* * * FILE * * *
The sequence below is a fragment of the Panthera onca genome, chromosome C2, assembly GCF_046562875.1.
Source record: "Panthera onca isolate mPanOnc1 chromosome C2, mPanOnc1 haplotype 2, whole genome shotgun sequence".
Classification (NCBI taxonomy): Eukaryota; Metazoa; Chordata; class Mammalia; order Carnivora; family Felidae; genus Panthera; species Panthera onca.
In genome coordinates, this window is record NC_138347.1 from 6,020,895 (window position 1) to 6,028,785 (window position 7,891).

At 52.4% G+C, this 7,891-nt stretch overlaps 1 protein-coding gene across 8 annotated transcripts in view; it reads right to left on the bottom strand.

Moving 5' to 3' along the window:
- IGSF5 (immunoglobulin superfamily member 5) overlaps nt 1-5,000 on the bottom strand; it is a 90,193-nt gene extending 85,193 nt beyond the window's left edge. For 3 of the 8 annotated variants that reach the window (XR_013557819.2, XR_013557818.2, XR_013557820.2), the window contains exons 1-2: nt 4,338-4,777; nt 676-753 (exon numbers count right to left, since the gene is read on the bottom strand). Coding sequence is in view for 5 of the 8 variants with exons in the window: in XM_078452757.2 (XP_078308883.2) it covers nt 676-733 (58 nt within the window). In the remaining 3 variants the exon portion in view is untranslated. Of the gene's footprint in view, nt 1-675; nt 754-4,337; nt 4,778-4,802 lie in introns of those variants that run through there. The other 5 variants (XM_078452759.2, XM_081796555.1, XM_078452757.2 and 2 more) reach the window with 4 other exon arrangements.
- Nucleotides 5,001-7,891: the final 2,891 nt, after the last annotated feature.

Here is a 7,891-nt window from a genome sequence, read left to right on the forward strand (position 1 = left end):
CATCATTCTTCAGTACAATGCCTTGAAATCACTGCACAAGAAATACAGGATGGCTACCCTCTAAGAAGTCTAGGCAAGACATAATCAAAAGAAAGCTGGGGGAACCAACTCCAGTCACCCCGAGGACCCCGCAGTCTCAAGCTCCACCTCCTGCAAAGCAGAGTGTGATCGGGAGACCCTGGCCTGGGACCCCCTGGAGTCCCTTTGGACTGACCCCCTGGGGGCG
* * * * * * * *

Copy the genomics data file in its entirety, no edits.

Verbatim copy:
The sequence below is a fragment of the Panthera onca genome, chromosome C2, assembly GCF_046562875.1.
Source record: "Panthera onca isolate mPanOnc1 chromosome C2, mPanOnc1 haplotype 2, whole genome shotgun sequence".
Classification (NCBI taxonomy): Eukaryota; Metazoa; Chordata; class Mammalia; order Carnivora; family Felidae; genus Panthera; species Panthera onca.
In genome coordinates, this window is record NC_138347.1 from 6,020,895 (window position 1) to 6,028,785 (window position 7,891).

At 52.4% G+C, this 7,891-nt stretch overlaps 1 protein-coding gene across 8 annotated transcripts in view; it reads right to left on the bottom strand.

Moving 5' to 3' along the window:
- IGSF5 (immunoglobulin superfamily member 5) overlaps nt 1-5,000 on the bottom strand; it is a 90,193-nt gene extending 85,193 nt beyond the window's left edge. For 3 of the 8 annotated variants that reach the window (XR_013557819.2, XR_013557818.2, XR_013557820.2), the window contains exons 1-2: nt 4,338-4,777; nt 676-753 (exon numbers count right to left, since the gene is read on the bottom strand). Coding sequence is in view for 5 of the 8 variants with exons in the window: in XM_078452757.2 (XP_078308883.2) it covers nt 676-733 (58 nt within the window). In the remaining 3 variants the exon portion in view is untranslated. Of the gene's footprint in view, nt 1-675; nt 754-4,337; nt 4,778-4,802 lie in introns of those variants that run through there. The other 5 variants (XM_078452759.2, XM_081796555.1, XM_078452757.2 and 2 more) reach the window with 4 other exon arrangements.
- Nucleotides 5,001-7,891: the final 2,891 nt, after the last annotated feature.

Here is a 7,891-nt window from a genome sequence, read left to right on the forward strand (position 1 = left end):
CATCATTCTTCAGTACAATGCCTTGAAATCACTGCACAAGAAATACAGGATGGCTACCCTCTAAGAAGTCTAGGCAAGACATAATCAAAAGAAAGCTGGGGGAACCAACTCCAGTCACCCCGAGGACCCCGCAGTCTCAAGCTCCACCTCCTGCAAAGCAGAGTGTGATCGGGAGACCCTGGCCTGGGACCCCCTGGAGTCCCTTTGGACTGACCCCCTGGGGGCG